6 very good reasons to skip training

April 7, 2023 0 Comments

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Skipping a workout might be taboo in your book. However, exercising 365 days a year is not only a difficult task, but also impossible to maintain if you want to live your life. AND your body needs a break from time to time.

1. You struggle with symptoms below the neck.

Regular exercise helps boost your immune system, but be careful when you’re sick, especially if your symptoms are below the neck. “The rule of thumb for taking sick time off has long been to follow the ‘above the neck’ rule,” says Kathryn Yeakel, an exercise physiologist and associate professor of clinical health at the Yale School of Public Health in New York. York Haven, Connecticut.

If your symptoms include nasal and head congestion and sneezing, exercise is normal and may even help you feel better, as the hormones released during exercise can clear your head a bit. But when symptoms are below the neck — such as a sore throat, cough, chest tightness, fever, and abdominal pain — you’re better off giving your body a break. Can’t decide where you fall on this spectrum? “When in doubt, sit down,” she adds.

2. You are dealing with trauma.

Every injury is unique, but exercising through an injury can prolong the healing process or make the injury worse, says Lauren Corzan, a fitness professional and regional manager for Aquila in Atlanta. What’s more, you can even compensate for your injury, which may lead to injuries to other parts of your body. Of course, this depends on the injury, and you may want to change your activities or choose exercises that don’t involve the injured area. But if you can’t avoid the injured area during exercise or change your movements, it’s better to skip the workout.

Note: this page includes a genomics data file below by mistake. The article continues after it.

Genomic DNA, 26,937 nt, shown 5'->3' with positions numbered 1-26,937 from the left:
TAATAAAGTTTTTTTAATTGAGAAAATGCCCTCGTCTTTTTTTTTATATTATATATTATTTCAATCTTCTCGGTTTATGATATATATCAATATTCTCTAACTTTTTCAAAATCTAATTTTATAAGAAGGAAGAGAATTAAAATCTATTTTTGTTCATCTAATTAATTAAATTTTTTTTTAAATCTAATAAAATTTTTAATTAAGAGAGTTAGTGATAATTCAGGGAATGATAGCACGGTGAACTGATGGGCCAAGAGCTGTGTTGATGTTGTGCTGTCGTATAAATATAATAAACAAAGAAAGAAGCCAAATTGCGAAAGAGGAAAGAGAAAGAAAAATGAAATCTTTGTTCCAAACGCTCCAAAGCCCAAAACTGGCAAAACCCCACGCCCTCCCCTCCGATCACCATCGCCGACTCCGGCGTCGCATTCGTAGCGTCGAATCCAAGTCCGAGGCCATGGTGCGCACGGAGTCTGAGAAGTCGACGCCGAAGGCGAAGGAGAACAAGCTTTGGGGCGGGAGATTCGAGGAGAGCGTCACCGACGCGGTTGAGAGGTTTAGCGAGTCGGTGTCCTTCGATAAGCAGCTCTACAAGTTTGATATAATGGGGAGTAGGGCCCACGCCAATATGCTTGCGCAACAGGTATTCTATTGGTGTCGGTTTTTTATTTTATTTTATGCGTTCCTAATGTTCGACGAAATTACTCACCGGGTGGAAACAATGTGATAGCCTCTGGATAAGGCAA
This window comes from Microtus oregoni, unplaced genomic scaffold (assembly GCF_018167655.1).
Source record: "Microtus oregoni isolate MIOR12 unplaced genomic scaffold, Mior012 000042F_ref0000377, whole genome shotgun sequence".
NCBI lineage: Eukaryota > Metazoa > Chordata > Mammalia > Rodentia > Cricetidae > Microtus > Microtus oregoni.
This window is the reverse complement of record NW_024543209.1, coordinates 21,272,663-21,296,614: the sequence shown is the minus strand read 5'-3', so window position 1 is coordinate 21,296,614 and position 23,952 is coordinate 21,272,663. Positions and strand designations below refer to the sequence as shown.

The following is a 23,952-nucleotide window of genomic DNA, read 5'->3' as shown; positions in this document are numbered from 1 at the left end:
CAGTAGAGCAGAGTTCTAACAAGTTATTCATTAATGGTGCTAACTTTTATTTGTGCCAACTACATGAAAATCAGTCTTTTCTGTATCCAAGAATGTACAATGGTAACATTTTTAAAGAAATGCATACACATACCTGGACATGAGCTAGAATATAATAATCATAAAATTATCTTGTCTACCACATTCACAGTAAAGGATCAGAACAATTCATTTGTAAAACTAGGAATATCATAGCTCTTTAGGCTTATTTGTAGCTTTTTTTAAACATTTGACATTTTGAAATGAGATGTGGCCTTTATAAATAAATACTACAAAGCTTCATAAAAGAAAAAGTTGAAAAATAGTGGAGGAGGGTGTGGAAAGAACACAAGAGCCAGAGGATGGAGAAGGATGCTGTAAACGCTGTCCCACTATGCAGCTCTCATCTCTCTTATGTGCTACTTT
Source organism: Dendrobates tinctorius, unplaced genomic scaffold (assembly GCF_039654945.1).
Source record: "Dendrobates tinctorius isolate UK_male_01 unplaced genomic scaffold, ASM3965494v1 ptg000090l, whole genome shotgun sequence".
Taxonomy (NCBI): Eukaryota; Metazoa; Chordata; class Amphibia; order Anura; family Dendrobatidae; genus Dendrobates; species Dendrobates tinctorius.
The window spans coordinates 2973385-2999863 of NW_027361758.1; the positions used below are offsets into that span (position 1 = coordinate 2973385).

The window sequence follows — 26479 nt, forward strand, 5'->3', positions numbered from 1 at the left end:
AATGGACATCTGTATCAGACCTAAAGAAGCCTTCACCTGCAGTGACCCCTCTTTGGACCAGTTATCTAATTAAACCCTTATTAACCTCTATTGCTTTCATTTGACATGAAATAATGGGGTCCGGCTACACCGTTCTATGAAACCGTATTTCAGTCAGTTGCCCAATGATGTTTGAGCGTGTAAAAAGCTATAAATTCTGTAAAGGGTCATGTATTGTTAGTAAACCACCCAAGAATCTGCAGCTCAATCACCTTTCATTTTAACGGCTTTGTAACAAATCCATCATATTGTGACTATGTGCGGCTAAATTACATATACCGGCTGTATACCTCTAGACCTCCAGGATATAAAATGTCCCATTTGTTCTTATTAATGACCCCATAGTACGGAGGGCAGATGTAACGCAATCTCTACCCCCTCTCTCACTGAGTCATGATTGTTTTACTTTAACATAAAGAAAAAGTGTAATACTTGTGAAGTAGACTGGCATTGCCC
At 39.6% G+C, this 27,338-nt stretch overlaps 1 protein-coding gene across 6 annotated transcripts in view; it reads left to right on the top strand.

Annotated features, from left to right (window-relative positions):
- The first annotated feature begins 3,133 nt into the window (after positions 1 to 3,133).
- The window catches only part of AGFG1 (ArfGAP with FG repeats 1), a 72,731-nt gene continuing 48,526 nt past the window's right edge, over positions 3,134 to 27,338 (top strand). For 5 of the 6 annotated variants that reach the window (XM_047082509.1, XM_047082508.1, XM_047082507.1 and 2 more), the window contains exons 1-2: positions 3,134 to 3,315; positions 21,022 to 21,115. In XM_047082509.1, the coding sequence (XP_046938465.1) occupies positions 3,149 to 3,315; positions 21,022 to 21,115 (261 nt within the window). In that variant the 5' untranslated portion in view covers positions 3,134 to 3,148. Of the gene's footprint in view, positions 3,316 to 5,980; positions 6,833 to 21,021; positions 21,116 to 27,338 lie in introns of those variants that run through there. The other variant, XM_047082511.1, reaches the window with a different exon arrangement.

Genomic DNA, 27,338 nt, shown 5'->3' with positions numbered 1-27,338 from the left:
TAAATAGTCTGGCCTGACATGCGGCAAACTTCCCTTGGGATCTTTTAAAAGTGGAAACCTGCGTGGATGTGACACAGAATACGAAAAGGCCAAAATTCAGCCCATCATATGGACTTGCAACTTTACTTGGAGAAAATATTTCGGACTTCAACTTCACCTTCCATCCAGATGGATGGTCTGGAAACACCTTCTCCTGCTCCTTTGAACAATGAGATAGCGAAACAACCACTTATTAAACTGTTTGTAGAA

3. You have a serious hangover.

Had a little too much fun last night? Permission granted to skip this workout. “Alcohol is not only dehydrating, but it’s also a depressant that slows reaction time and impairs coordination,” Yeakel says.

Translation? You are more likely to sustain an injury that prevents you from exercising. If you do If you want to exercise, make sure you’re hydrated before, during, and after your workout, and choose lower-intensity exercises like walking or yoga to avoid exacerbating headaches and gastrointestinal distress, Korzan says.

4. Bedtime is approaching.

If you’ve had such a busy day that it’s almost bedtime and you still haven’t logged your workout, you have permission to hit the gym. “Sleep is important for muscle repair, weight control, and brain function, and while it’s good to prioritize exercise over going to bed every now and then, don’t make it a habit,” says Korzan. Also, the later you exercise, the harder it is to fall asleep.

5. You feel a lot of stress.

While there are people who thrive on stress and use it for intense training, most people don’t. It’s okay to give yourself an extra day off when your brain and body feel overwhelmed. “When the thought of a regular workout feels overwhelming, take a step back and focus on getting some fresh air and taking mindful walks to relax,” Yeakel says.

6. You haven’t taken the day off yet this week.

If you exercise hard (think heavy resistance training and high-intensity interval training), one recovery day per week is guaranteed, – says Korzan. You can still be active on this recovery day, but keep the intensity low by focusing on things like walking, stretching, or foam rolling.

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